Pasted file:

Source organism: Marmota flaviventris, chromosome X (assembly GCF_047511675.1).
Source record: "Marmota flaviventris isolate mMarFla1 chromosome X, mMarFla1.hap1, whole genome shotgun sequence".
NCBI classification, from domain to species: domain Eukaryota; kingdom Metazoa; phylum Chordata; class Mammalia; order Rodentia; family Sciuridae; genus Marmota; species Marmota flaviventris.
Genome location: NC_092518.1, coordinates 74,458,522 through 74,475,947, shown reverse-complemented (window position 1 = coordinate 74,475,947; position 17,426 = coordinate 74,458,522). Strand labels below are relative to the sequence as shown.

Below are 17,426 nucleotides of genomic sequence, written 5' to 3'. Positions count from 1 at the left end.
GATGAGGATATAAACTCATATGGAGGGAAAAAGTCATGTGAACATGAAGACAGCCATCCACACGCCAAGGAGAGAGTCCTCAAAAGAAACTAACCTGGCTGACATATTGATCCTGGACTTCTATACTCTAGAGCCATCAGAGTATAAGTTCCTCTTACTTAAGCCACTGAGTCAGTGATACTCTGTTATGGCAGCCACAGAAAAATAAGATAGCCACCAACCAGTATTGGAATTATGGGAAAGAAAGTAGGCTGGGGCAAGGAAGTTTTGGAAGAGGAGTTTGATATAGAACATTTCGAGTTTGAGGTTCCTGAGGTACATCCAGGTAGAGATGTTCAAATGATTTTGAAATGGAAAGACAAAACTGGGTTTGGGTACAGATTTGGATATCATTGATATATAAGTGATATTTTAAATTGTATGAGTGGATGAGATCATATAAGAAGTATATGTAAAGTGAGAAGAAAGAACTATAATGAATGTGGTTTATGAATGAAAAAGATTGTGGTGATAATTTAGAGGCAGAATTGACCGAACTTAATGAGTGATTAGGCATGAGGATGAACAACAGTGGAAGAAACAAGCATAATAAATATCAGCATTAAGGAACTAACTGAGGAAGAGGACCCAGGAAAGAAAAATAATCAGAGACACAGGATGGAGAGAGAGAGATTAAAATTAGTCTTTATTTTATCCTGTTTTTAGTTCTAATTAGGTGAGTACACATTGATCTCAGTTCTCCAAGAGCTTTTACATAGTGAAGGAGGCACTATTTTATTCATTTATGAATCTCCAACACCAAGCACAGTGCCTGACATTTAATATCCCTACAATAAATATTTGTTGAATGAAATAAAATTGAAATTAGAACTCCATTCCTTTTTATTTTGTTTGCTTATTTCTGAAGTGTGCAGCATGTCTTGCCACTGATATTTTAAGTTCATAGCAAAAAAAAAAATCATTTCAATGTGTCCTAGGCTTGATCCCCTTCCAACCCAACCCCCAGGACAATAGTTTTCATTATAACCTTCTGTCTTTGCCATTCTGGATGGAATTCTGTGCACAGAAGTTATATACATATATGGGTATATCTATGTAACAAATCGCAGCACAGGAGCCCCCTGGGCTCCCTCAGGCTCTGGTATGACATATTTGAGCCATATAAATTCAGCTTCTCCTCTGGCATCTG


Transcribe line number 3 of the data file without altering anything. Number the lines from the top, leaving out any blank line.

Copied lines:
NCBI classification, from domain to species: domain Eukaryota; kingdom Metazoa; phylum Chordata; class Mammalia; order Rodentia; family Sciuridae; genus Marmota; species Marmota flaviventris.